Hopefully this information is not arriving too late. It is a warning to avoid charity scams in the aftermath of Hurricane Harvey that destroyed many parts of Texas.
- DO NOT give your credit card number to anyone that calls you on behalf of a charity.
- DO NOT donate to any charity that calls you on the telephone. Do not mail checks, do not send gift cards, do not send money orders.
- Beware of names that sound good, like Churches for Harvey Disaster. These are often scammers taking advantage of you.
- If you give to the Red Cross, mark your donation to be specific to Hurricane Harvey. The Red Cross has been widely criticized for how it handled donations for Superstorm Sandy in 2013. It had not spent more than a third of the money it raised seven months after Superstorm Sandy.
- For the relief effort after the earthquake in Haiti in 2010 one half billion dollars was raised by the Red Cross and they say they provided homes to more than 130,000 people, but the only six permanent homes have been built five years later. The Red Cross has not been transparent in how it spends its disaster relief money, and much of it goes to overhead and not to the victims.
- Over 20 years ago I wrote about the problem of charities that have sound alike names and are total scams. Examples are:
- American Institute for Cancer Research (sounds like the American Cancer Society)
- United Children’s Fund
- A Child’s Wish (sounds like the Make A Wish Foundation)
- Center for Advanced Heart Research.
- You can confirm the integrity and efficiency of charities you might consider by going to www.CharityNavigator.org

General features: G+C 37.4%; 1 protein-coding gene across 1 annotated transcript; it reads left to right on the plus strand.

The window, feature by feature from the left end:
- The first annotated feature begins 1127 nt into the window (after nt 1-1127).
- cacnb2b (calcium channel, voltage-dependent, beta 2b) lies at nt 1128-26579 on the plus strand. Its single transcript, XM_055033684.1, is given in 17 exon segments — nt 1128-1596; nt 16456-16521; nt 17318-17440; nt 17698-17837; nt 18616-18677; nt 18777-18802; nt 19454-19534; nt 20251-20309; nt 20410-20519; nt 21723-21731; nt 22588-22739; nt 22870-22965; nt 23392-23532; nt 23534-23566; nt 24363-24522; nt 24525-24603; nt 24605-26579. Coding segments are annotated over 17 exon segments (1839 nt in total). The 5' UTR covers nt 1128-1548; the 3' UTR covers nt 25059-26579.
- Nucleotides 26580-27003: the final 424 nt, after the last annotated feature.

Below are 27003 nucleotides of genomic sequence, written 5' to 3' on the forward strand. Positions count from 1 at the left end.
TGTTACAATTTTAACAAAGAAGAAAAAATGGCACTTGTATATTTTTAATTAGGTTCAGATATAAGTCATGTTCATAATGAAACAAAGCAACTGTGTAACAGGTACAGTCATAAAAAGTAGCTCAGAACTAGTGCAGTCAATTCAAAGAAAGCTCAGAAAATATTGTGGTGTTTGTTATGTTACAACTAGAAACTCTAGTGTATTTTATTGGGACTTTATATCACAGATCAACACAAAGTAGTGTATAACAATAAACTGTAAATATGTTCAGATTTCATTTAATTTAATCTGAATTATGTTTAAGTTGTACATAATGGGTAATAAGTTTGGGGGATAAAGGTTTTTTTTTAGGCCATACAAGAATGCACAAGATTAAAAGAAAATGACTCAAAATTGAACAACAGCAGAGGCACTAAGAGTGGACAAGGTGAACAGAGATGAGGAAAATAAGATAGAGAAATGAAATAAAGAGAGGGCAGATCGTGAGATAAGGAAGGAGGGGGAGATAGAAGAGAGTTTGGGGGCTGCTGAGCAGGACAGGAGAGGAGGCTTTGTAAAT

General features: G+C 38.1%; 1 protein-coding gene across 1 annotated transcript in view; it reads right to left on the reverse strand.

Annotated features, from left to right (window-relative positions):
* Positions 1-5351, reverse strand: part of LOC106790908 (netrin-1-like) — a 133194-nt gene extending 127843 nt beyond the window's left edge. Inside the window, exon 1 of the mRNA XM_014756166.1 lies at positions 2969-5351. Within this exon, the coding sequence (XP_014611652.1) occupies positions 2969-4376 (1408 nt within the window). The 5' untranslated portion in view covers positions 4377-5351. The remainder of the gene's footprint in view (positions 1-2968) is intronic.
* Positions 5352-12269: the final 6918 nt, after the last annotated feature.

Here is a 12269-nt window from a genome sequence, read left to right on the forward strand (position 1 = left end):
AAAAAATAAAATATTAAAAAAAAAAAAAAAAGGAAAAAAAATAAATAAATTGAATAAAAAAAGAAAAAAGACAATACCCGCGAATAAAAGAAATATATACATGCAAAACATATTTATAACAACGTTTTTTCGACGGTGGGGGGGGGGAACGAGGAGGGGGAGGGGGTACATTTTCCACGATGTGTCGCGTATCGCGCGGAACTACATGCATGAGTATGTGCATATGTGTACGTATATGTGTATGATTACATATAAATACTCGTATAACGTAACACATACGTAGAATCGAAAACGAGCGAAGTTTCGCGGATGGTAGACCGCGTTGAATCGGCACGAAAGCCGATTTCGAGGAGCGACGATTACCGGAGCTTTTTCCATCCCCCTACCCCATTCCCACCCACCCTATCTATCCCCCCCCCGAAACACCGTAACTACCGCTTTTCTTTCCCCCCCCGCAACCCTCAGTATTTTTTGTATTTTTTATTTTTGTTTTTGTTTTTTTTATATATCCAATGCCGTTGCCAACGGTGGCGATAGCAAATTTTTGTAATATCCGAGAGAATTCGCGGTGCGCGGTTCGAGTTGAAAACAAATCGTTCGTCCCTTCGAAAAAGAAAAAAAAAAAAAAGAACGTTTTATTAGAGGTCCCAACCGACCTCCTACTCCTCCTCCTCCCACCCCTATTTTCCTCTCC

Do not let scammers pull on your heart strings and donate to those who line their pockets with money that needs to go to those who are truly desperate.
I hope you had a wonderful Labor Day holiday.
This is a welcome trend to me: Surveys conducted with singles on dating sites like Tinder, Match.com and OKCupid showed that 58% felt that a physically fit credit score was more important than a physically fit body.
While this is usually not brought up during the dating process, it might be a good idea at some point during the first five dates to discuss credit scores. You could pull it up it on your phone, show your date and say, “Here is my credit score. Show me yours.” Maybe not in those words, but you get my drift. You are not asking your date to tell you how much money they earn, but request they show you how well they handle what they do earn.
Over twenty years ago the first book from my publishing company was Couples and Money by Dr. Victoria F. Collins. She started as a psychologist and then became the partner of a money management firm in Newport Beach, CA. While another 79 more books followed, I followed the theme of helping people in buying real estate, getting out of debt, investing and similar topics.
The point is that more than 50% of couples divorce over money issues. So it makes sense to get started on the right financial footing.
Here are some more survey results:
69% of respondents said that credit history was very or extremely important
Only 67% said a sense of humor was an attractive feature
There was a difference between how men versus women answered, which is not surprising to me. 61% of men said financial sense was a top priority in finding a soul mate, but 77% of women had it as a top priority.
And according to a study by Bankrate.com, 42% of respondents said that someone’s credit will determine if they will pursue dating them. So it makes sense to get this information up front, unless of course you have something to hide.
In a recent Los Angeles Times column (Sunday, February 15, 2015) someone wrote into Liz Weston about how she applied for a store credit card six months earlier, and apparently the creditor input the wrong address from her application.
When she called the store to make her first payment, she was told she needed to wait until her card arrived and had her account number before she could make a payment. But due to the wrong address the card and later statements never showed up and it was referred to collection.
She wanted to know what grounds she had to dispute this. Continue reading Bad Address Creates Credit Score Problem